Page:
Crypto: When a private investor has to pay tax on profits from Bitcoin and Co

Does a private person who sells or exchanges cryptocurrencies have to pay tax on profits? Yes, says the Federal Fiscal Court in a landmark judgment. An overview.

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AI Midjourney Editing: c't

AI Midjourney Editing: c't

(Image: KI Midjourney | Editing: c’t)

In the case of private transactions with cryptocurrencies, the question arises as to whether and, if so, how income from this should be taxed. The law dictates what should be taxed as which type of income. Income from capital assets such as dividends and interest from savings contracts are taxed at a so-called withholding tax rate of 25 percent according to Section 2 Paragraph 1 Sentence 1 No. 5 in conjunction with Section 20 of the Income Tax Act (EStG).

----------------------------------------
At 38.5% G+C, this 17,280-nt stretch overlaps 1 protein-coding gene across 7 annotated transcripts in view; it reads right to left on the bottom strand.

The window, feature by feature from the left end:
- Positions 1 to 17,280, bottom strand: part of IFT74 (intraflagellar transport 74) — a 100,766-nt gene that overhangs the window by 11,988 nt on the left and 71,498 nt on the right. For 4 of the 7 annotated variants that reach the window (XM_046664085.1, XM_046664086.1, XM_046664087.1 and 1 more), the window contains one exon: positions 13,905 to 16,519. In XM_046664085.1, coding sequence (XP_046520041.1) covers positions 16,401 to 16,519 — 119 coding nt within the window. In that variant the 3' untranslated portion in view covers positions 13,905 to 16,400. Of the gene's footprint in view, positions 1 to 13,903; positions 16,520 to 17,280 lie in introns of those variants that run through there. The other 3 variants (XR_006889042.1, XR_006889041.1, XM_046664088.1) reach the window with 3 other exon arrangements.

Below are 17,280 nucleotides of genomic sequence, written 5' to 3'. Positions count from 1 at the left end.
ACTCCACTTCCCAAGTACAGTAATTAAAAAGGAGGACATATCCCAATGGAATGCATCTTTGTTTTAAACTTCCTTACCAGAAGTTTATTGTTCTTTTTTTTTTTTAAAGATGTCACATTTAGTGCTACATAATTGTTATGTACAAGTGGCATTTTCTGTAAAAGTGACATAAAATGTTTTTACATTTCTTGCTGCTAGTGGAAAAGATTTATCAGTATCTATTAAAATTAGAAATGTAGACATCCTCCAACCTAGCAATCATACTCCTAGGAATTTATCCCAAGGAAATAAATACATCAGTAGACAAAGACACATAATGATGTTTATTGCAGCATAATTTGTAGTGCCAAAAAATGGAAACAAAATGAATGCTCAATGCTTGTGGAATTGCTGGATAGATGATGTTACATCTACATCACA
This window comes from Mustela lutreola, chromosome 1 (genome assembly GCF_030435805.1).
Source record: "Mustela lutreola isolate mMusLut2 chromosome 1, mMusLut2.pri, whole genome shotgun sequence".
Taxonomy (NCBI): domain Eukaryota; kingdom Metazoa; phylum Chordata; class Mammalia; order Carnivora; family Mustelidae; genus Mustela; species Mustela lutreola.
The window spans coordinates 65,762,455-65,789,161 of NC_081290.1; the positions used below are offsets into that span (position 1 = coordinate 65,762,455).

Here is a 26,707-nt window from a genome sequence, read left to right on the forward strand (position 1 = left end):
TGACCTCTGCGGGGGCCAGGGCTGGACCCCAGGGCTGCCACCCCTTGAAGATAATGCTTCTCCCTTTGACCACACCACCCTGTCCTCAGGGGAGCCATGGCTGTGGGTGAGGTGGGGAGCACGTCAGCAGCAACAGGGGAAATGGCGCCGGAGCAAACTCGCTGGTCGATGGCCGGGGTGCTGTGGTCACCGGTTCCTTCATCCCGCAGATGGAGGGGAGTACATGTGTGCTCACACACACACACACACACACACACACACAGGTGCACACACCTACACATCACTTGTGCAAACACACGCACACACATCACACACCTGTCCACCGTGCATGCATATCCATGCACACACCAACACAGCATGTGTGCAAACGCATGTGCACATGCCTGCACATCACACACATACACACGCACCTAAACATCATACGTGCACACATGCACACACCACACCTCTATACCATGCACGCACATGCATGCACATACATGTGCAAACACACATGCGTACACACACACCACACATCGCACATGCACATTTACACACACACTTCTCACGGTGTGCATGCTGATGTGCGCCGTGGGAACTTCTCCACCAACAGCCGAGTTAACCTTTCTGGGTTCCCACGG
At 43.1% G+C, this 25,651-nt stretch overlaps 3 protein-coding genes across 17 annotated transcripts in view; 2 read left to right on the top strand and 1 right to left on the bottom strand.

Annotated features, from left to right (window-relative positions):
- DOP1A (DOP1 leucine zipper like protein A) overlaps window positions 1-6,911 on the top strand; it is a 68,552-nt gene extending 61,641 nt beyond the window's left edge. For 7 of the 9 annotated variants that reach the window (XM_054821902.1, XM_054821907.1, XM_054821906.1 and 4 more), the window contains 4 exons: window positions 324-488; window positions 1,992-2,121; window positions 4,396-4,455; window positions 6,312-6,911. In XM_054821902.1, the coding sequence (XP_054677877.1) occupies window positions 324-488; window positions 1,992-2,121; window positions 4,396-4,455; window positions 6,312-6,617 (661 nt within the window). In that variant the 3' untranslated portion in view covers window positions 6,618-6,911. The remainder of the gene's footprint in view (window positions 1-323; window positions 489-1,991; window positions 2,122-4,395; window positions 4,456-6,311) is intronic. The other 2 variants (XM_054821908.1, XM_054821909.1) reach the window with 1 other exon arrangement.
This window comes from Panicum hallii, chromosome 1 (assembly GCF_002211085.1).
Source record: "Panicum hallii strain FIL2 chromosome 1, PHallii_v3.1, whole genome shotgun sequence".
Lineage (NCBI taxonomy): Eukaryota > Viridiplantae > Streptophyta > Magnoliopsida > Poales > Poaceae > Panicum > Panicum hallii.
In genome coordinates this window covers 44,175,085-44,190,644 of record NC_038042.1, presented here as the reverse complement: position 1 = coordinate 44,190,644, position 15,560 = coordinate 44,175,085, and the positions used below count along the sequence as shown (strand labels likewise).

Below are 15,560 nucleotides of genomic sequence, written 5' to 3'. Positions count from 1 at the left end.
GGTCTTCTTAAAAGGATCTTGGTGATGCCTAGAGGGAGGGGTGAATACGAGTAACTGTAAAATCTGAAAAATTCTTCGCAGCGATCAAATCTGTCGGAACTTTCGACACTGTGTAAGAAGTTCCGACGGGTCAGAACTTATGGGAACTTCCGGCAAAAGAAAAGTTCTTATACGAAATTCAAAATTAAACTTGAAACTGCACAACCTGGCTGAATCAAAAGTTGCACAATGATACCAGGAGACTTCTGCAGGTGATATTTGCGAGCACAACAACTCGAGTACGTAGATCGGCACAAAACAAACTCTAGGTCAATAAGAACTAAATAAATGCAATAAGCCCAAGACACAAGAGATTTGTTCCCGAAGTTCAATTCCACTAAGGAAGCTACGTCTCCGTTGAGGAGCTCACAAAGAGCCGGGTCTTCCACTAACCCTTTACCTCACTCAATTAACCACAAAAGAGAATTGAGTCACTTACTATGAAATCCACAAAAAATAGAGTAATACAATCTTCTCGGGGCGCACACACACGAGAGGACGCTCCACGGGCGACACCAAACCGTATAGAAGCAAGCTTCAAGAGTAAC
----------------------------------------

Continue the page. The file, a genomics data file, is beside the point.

However, the profits from the private sale of foreign or cryptocurrencies are so-called speculative profits. This is subject to taxes at the personal tax rate.

In the case of private individuals, such gains or losses are only taken into account if the sale or exchange of the cryptocurrency takes place within one year of purchase (so-called holding period). For example, if someone only sells Bitcoin for a profit a year after their purchase, the tax office will get nothing.

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